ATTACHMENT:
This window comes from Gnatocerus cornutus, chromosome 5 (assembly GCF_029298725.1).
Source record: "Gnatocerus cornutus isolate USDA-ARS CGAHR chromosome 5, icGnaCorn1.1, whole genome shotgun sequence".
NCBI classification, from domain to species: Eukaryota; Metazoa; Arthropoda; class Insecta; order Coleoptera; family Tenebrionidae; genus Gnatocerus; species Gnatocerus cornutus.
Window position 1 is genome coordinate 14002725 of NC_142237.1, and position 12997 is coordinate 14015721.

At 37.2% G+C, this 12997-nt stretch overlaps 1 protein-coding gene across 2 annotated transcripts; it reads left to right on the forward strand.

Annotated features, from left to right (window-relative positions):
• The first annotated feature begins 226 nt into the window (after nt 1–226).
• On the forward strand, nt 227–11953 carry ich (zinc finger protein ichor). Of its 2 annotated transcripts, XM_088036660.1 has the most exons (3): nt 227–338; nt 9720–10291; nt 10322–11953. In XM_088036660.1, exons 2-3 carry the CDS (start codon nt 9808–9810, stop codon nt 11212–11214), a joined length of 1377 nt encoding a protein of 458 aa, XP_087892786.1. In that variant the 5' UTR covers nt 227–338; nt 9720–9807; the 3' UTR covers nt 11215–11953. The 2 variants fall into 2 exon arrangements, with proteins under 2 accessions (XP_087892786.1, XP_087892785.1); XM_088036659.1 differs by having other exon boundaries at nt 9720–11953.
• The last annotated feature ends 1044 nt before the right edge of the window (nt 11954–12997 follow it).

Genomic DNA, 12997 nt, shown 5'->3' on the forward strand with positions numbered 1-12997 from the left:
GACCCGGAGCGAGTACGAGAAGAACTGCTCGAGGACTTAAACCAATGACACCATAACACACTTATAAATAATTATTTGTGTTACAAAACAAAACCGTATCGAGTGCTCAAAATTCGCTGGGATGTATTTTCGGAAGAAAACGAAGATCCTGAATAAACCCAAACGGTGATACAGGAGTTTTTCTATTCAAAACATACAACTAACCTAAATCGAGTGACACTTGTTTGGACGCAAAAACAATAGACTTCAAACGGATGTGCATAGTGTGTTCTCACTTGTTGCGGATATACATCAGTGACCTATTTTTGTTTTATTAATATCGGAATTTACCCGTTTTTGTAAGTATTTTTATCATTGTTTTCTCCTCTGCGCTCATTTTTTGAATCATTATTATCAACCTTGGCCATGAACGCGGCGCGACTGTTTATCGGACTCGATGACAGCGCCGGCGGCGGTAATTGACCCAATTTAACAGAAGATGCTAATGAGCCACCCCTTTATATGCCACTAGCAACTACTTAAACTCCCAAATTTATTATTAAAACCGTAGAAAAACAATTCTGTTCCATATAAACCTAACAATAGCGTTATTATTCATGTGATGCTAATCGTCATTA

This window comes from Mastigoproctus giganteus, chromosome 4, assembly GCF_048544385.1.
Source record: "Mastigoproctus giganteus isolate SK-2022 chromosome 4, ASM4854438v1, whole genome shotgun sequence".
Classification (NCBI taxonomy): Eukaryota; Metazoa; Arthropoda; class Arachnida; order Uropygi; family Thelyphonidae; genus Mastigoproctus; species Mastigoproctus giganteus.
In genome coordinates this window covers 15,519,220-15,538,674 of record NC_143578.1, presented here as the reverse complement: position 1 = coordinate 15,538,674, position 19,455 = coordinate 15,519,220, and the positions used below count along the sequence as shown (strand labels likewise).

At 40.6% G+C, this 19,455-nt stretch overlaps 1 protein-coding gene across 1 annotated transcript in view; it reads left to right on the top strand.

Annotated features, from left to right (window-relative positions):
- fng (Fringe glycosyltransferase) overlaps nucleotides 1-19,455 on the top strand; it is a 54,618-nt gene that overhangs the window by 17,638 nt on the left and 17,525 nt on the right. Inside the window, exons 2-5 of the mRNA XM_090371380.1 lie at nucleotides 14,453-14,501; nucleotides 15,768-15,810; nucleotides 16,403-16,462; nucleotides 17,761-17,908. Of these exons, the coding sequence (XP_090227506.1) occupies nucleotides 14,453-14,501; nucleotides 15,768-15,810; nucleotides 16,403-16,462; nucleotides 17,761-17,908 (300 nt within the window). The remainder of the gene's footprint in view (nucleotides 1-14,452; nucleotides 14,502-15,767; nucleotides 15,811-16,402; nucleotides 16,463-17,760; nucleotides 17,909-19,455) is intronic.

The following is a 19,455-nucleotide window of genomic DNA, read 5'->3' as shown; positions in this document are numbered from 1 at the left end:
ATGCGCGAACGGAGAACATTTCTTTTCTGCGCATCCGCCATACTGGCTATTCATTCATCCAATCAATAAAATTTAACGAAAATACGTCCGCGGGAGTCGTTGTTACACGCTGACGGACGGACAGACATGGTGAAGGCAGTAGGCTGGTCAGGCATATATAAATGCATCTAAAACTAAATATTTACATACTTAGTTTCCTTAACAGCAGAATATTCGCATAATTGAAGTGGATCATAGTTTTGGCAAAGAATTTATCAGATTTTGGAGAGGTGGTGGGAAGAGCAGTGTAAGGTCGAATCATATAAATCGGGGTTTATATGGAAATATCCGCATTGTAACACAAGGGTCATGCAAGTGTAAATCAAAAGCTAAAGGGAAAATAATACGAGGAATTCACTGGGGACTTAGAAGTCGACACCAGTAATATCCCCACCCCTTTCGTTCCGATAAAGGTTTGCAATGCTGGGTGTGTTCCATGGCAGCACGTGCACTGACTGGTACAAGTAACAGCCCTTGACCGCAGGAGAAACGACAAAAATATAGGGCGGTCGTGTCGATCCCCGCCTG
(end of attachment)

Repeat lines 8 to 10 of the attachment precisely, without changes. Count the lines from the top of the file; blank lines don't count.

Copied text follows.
• On the forward strand, nt 227–11953 carry ich (zinc finger protein ichor). Of its 2 annotated transcripts, XM_088036660.1 has the most exons (3): nt 227–338; nt 9720–10291; nt 10322–11953. In XM_088036660.1, exons 2-3 carry the CDS (start codon nt 9808–9810, stop codon nt 11212–11214), a joined length of 1377 nt encoding a protein of 458 aa, XP_087892786.1. In that variant the 5' UTR covers nt 227–338; nt 9720–9807; the 3' UTR covers nt 11215–11953. The 2 variants fall into 2 exon arrangements, with proteins under 2 accessions (XP_087892786.1, XP_087892785.1); XM_088036659.1 differs by having other exon boundaries at nt 9720–11953.
• The last annotated feature ends 1044 nt before the right edge of the window (nt 11954–12997 follow it).

Genomic DNA, 12997 nt, shown 5'->3' on the forward strand with positions numbered 1-12997 from the left: